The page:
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A nation must think before it acts.
Besides the well-known technical advances that have occurred during major wars of the past 150 years, each one also has produced significant advances in medicine. Some of these advances were completely innovative because of circumstances that occur primarily during wartime—e.g., severe multiple wounds—and some have expanded recent new discoveries that had not yet become common in civilian practice.
For example, the American Civil War brought about the significant use of anesthesia which had only been discovered in 1846. Despite the rather gruesome scenes of piles of bloody limbs often shown on television, the patients who underwent the procedures did it with complete insensibility of the previous ghastly pain of all surgeries. Prior to anesthesia, the key hallmark of surgical excellence was how quickly the procedure could be completed. The use of anesthesia enabled significant advances in surgical capabilities that continue to the modern day.
World War I brought about the regular use of blood transfusions that up to then were quite rare. Battlefield aid stations were set up very close to the battle areas saving many lives.
Another important advance during WWI was the use of volunteer ambulance drivers who went out into the battlefield during the fighting to pick up the wounded. The less time spent after wounding and transport to receiving medical care significantly improved survival rates. The volunteers were primarily conscientious objectors (American Quakers) who provided these dangerous services rather than use weapons.
A little known outcome from WWI was the development of chemotherapy for cancer treatment. The use of poison gases demonstrated that synthetic molecules killed normal cells. It took some time, but eventually molecules were produced that could kill cancer cells more than normal cells to the benefit of patients with cancer. There were many side effects related to these treatments, but in today’s world, specificity for the malignant cells is increasing marvelously.
World War II saw the expanded use of antibiotics as a very significant advance. Sulfa drugs, discovered in 1935, and penicillin, developed in 1939, have led the way to the obvious world-wide benefit we have today from any number of effective antibiotics. Prior to antibiotics, infectious disease was the leading cause of death worldwide.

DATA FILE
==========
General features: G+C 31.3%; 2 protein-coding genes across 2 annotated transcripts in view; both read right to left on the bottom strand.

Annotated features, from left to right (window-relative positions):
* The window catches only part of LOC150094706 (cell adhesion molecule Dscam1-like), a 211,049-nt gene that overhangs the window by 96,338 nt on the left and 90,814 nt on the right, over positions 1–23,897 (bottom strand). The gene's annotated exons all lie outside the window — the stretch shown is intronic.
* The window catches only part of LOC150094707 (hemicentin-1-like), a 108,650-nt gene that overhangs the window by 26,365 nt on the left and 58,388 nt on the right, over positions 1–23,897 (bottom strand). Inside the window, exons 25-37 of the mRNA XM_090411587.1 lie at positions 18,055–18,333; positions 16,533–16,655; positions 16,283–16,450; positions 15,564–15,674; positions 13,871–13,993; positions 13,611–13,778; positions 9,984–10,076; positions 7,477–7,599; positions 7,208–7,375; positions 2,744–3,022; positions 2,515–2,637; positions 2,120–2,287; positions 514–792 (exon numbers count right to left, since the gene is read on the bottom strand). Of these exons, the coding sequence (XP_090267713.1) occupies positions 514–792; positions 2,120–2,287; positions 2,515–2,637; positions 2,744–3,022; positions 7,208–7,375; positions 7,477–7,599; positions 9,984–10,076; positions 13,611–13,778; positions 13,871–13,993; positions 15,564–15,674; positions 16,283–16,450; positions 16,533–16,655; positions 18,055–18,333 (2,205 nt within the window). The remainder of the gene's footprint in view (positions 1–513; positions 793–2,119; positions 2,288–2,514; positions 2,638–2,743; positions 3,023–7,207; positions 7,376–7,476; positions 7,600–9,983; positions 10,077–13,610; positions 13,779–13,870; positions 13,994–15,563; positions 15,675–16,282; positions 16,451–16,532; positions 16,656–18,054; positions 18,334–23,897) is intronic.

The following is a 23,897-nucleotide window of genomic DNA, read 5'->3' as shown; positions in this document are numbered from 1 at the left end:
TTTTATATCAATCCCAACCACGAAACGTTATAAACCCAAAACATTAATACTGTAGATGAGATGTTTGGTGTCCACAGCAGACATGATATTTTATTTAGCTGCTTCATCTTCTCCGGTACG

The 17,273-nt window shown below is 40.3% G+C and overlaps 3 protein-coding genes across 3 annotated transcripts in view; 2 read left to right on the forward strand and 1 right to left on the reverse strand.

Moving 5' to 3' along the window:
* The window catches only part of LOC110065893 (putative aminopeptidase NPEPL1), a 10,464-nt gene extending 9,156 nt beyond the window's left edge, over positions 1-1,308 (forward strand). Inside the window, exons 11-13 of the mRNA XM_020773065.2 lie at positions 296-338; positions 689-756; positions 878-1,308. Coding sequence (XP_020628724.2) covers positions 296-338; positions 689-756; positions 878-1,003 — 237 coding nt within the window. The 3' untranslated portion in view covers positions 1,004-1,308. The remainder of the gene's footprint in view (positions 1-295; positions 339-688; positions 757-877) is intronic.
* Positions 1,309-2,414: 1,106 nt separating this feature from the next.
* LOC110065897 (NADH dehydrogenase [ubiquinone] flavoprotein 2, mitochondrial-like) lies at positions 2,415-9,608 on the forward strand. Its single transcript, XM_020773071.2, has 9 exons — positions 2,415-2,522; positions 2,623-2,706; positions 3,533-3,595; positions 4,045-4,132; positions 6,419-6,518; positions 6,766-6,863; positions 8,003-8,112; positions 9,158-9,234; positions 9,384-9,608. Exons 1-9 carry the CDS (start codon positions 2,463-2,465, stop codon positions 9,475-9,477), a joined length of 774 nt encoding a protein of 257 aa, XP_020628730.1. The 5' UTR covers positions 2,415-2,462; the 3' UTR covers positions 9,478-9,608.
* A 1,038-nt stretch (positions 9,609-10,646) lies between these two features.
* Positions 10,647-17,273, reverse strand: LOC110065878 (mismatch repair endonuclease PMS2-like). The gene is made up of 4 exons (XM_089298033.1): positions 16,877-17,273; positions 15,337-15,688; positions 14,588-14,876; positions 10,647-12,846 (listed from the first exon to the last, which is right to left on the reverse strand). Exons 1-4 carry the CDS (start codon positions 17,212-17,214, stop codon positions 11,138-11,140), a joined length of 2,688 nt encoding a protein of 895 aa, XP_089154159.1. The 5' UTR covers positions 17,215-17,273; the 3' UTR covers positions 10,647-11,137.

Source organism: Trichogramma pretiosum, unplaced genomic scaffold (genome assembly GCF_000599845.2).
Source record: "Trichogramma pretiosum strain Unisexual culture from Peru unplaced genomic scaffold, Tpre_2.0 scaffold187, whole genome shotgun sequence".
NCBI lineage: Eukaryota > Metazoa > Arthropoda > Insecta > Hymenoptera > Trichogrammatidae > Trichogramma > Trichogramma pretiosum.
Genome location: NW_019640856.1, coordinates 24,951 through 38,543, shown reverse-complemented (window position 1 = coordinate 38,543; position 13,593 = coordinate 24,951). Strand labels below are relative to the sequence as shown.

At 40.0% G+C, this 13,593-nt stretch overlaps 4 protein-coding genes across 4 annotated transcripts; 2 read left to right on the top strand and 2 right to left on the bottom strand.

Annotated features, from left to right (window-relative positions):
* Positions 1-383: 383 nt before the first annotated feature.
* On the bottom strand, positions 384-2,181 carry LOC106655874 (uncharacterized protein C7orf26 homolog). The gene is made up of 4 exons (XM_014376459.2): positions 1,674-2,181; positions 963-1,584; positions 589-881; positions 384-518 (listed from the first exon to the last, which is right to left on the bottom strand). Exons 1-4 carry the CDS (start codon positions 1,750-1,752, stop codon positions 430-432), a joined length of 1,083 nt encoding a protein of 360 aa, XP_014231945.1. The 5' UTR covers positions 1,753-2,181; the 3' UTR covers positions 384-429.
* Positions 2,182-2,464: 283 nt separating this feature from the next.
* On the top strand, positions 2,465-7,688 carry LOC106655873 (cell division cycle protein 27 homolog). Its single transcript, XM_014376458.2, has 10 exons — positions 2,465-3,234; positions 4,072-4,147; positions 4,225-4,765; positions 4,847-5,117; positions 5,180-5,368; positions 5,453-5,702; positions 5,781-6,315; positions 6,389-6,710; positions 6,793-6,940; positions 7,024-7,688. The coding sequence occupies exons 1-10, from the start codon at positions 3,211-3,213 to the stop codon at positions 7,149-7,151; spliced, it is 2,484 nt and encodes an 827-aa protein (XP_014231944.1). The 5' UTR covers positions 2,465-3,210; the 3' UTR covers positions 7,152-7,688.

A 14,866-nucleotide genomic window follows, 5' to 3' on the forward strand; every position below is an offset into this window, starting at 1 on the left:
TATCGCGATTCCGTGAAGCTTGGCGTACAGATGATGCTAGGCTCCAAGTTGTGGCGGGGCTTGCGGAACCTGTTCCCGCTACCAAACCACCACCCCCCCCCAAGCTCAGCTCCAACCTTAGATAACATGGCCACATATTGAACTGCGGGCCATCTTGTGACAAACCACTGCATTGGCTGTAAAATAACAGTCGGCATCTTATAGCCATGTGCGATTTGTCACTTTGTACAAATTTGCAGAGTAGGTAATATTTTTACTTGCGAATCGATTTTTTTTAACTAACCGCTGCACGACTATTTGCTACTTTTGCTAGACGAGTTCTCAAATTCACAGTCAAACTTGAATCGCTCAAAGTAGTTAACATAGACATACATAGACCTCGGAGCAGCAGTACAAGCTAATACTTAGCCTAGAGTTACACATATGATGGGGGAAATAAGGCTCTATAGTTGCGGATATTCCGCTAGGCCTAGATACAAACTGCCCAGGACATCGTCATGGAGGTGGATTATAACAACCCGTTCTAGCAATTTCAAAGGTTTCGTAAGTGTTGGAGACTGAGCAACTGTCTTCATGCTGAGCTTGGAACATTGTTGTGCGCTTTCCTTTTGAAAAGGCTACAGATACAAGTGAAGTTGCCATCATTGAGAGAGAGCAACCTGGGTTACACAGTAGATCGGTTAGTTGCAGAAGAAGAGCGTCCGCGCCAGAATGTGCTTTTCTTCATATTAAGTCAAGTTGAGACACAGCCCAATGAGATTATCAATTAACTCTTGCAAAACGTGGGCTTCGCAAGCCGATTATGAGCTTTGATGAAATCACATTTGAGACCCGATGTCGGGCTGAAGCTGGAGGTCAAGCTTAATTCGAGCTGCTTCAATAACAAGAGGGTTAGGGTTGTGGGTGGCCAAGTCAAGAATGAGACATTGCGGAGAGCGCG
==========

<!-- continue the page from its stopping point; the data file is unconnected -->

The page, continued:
Another significant advance during WWII was the use of metal plates to help heal fractures. This technic was developed by the German military medical services and discovered by the Allies when examining captured German prisoners who had needed x-rays. To the surprise of the medical staff, the German troops were back on duty in half the time compared to normal healing. The widespread use of metal plates and joints is now common, as we all know.
The Korean War led to even greater savings of lives by the use of helicopters for battlefield evacuations and much quicker removal to more capable medical facilities, such as MASH hospitals, well known to all of us.
The Vietnam War produced a number of important advances in medical practice. Among them was the use of frozen blood products. Fresh blood can only be used for 21-30 days before deteriorating. Frozen blood can be used for up to a year. The normal blood volume in a young adult is approximately 8-10 pints. In catastrophic injuries that occur in war, it is not uncommon to transfuse 10, 20, or even more pints of blood and have the patient survive. Obtaining and storing massive amounts of fresh blood in war time conditions is impossible. The military has been a leader in developing frozen blood products that have been lifesaving in many instances.
Advances in burn care also occurred during the Vietnam War. The use of antiseptic and antibiotic impregnated dressings helped reduce dangerous infections. Also, excessive loss of body fluids is a major problem with wide spread loss of the protective skin cover. Better fluid management of these patients added to survival and recovery.
In the extremely hot and humid climate of Vietnam, body fluid loss was a major problem, especially for newly arrived troops transported to country aboard comfortable air-conditioned ships. By acclimating the troops to the new conditions through exercise programs in hot and stuffy holds of ships with no air conditioning and the liberal use of balanced salt solutions (Gatorade), troops landed ready to go without required acclimatization over 3-7 days.
A very important advance, for civilians as well as military personnel, was the post-war recognition of Post-Traumatic Stress Disorder (PTSD). This was carefully described for the first time as a recognized diagnosis by a Veterans Affairs psychiatrist treating many Vietnam veterans. Of course, it has been present in every war. In the Civil War, it was called “Lost Heart;” in WWI, it was “Shell Shock;” in WWII, it was “Battle Fatigue.” These individuals were often regarded as cowards and ordered to court-martial. Now, it is officially recognized and treated.
Another new discovery during the war was the experience of cardiac arrest in patients with spinal cord injuries caused by the use of a routine drug while undergoing anesthesia. The drug, succinylcholine, has been used for decades entirely safely during general anesthesia to facilitate muscle relaxation enabling necessary procedures. But with injuries to the spinal cord, a sensitivity to the drug occurs not previously recognized. This sensitivity releases extraordinary amounts of potassium into the blood that is carried to the heart causing cardiac arrest. It is now recognized throughout the field, and another safe drug is used in these situations.
Despite all of these medical advances associated with war, most of them would have come about in time anyway. Accordingly, I’m not recommending that war is a useful path for creating medical innovations!